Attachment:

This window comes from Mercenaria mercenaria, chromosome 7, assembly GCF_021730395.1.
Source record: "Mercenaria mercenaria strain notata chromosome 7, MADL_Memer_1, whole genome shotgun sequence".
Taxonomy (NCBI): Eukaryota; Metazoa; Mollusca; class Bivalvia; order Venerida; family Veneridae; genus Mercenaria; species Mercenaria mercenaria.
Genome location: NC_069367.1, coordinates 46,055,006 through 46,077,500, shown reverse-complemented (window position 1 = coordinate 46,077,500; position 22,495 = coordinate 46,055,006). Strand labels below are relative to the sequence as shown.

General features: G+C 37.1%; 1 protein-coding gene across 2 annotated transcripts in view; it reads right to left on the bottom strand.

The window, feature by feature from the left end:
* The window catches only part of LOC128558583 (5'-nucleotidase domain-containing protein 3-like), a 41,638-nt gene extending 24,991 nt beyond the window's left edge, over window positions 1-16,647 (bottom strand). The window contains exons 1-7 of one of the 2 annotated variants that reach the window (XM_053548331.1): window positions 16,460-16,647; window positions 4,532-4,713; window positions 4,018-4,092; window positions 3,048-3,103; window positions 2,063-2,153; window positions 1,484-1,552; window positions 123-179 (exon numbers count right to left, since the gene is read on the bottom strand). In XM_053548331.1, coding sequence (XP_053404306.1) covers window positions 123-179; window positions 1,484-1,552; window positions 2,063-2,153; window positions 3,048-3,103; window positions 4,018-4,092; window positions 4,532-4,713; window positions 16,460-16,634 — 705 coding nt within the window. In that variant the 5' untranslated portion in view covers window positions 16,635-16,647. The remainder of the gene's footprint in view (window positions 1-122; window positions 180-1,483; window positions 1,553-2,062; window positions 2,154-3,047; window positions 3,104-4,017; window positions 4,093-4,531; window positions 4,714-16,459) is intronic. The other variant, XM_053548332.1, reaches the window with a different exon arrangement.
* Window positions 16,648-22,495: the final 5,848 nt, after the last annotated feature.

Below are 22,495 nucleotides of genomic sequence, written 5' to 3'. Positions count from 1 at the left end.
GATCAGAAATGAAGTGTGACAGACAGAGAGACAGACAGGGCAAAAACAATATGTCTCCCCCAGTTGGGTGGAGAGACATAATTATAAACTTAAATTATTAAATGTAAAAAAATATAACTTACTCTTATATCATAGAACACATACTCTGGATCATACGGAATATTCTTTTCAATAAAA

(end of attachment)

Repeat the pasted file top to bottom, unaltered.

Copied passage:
This window comes from Mercenaria mercenaria, chromosome 7, assembly GCF_021730395.1.
Source record: "Mercenaria mercenaria strain notata chromosome 7, MADL_Memer_1, whole genome shotgun sequence".
Taxonomy (NCBI): Eukaryota; Metazoa; Mollusca; class Bivalvia; order Venerida; family Veneridae; genus Mercenaria; species Mercenaria mercenaria.
Genome location: NC_069367.1, coordinates 46,055,006 through 46,077,500, shown reverse-complemented (window position 1 = coordinate 46,077,500; position 22,495 = coordinate 46,055,006). Strand labels below are relative to the sequence as shown.

General features: G+C 37.1%; 1 protein-coding gene across 2 annotated transcripts in view; it reads right to left on the bottom strand.

The window, feature by feature from the left end:
* The window catches only part of LOC128558583 (5'-nucleotidase domain-containing protein 3-like), a 41,638-nt gene extending 24,991 nt beyond the window's left edge, over window positions 1-16,647 (bottom strand). The window contains exons 1-7 of one of the 2 annotated variants that reach the window (XM_053548331.1): window positions 16,460-16,647; window positions 4,532-4,713; window positions 4,018-4,092; window positions 3,048-3,103; window positions 2,063-2,153; window positions 1,484-1,552; window positions 123-179 (exon numbers count right to left, since the gene is read on the bottom strand). In XM_053548331.1, coding sequence (XP_053404306.1) covers window positions 123-179; window positions 1,484-1,552; window positions 2,063-2,153; window positions 3,048-3,103; window positions 4,018-4,092; window positions 4,532-4,713; window positions 16,460-16,634 — 705 coding nt within the window. In that variant the 5' untranslated portion in view covers window positions 16,635-16,647. The remainder of the gene's footprint in view (window positions 1-122; window positions 180-1,483; window positions 1,553-2,062; window positions 2,154-3,047; window positions 3,104-4,017; window positions 4,093-4,531; window positions 4,714-16,459) is intronic. The other variant, XM_053548332.1, reaches the window with a different exon arrangement.
* Window positions 16,648-22,495: the final 5,848 nt, after the last annotated feature.

Below are 22,495 nucleotides of genomic sequence, written 5' to 3'. Positions count from 1 at the left end.
GATCAGAAATGAAGTGTGACAGACAGAGAGACAGACAGGGCAAAAACAATATGTCTCCCCCAGTTGGGTGGAGAGACATAATTATAAACTTAAATTATTAAATGTAAAAAAATATAACTTACTCTTATATCATAGAACACATACTCTGGATCATACGGAATATTCTTTTCAATAAAA